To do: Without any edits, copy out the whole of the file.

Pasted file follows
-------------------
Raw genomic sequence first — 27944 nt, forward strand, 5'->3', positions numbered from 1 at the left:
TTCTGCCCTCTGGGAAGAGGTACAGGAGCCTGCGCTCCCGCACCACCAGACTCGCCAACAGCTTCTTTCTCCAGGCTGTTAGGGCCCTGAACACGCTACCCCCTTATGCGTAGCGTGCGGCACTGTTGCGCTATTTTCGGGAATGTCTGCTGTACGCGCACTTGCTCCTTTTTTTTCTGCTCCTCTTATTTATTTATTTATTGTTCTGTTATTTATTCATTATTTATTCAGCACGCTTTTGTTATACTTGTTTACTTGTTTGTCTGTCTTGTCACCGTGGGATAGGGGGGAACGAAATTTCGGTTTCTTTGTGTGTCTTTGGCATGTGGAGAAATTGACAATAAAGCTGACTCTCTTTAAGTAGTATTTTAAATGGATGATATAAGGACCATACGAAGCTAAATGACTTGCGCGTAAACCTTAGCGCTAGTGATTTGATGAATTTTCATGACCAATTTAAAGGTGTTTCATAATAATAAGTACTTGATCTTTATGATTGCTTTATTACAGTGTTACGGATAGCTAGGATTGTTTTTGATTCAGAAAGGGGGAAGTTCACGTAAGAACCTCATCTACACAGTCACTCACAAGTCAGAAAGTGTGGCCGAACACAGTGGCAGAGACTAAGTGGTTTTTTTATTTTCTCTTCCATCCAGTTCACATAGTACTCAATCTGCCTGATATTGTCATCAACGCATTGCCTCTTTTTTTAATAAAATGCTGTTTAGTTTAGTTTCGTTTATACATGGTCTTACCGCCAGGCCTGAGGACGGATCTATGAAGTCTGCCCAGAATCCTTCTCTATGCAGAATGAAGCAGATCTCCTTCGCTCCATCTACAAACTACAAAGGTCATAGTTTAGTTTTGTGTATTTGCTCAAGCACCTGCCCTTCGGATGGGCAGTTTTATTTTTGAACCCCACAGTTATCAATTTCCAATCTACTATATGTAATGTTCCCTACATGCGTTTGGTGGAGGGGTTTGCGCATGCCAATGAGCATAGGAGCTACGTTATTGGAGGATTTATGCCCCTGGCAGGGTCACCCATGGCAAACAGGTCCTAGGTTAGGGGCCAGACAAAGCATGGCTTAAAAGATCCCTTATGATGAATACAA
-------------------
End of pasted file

Raw genomic sequence first — 27944 nt, forward strand, 5'->3', positions numbered from 1 at the left:
TTCTGCCCTCTGGGAAGAGGTACAGGAGCCTGCGCTCCCGCACCACCAGACTCGCCAACAGCTTCTTTCTCCAGGCTGTTAGGGCCCTGAACACGCTACCCCCTTATGCGTAGCGTGCGGCACTGTTGCGCTATTTTCGGGAATGTCTGCTGTACGCGCACTTGCTCCTTTTTTTTCTGCTCCTCTTATTTATTTATTTATTGTTCTGTTATTTATTCATTATTTATTCAGCACGCTTTTGTTATACTTGTTTACTTGTTTGTCTGTCTTGTCACCGTGGGATAGGGGGGAACGAAATTTCGGTTTCTTTGTGTGTCTTTGGCATGTGGAGAAATTGACAATAAAGCTGACTCTCTTTAAGTAGTATTTTAAATGGATGATATAAGGACCATACGAAGCTAAATGACTTGCGCGTAAACCTTAGCGCTAGTGATTTGATGAATTTTCATGACCAATTTAAAGGTGTTTCATAATAATAAGTACTTGATCTTTATGATTGCTTTATTACAGTGTTACGGATAGCTAGGATTGTTTTTGATTCAGAAAGGGGGAAGTTCACGTAAGAACCTCATCTACACAGTCACTCACAAGTCAGAAAGTGTGGCCGAACACAGTGGCAGAGACTAAGTGGTTTTTTTATTTTCTCTTCCATCCAGTTCACATAGTACTCAATCTGCCTGATATTGTCATCAACGCATTGCCTCTTTTTTTAATAAAATGCTGTTTAGTTTAGTTTCGTTTATACATGGTCTTACCGCCAGGCCTGAGGACGGATCTATGAAGTCTGCCCAGAATCCTTCTCTATGCAGAATGAAGCAGATCTCCTTCGCTCCATCTACAAACTACAAAGGTCATAGTTTAGTTTTGTGTATTTGCTCAAGCACCTGCCCTTCGGATGGGCAGTTTTATTTTTGAACCCCACAGTTATCAATTTCCAATCTACTATATGTAATGTTCCCTACATGCGTTTGGTGGAGGGGTTTGCGCATGCCAATGAGCATAGGAGCTACGTTATTGGAGGATTTATGCCCCTGGCAGGGTCACCCATGGCAAACAGGTCCTAGGTTAGGGGCCAGACAAAGCATGGCTTAAAAGATCCCTTATGATGAATACAA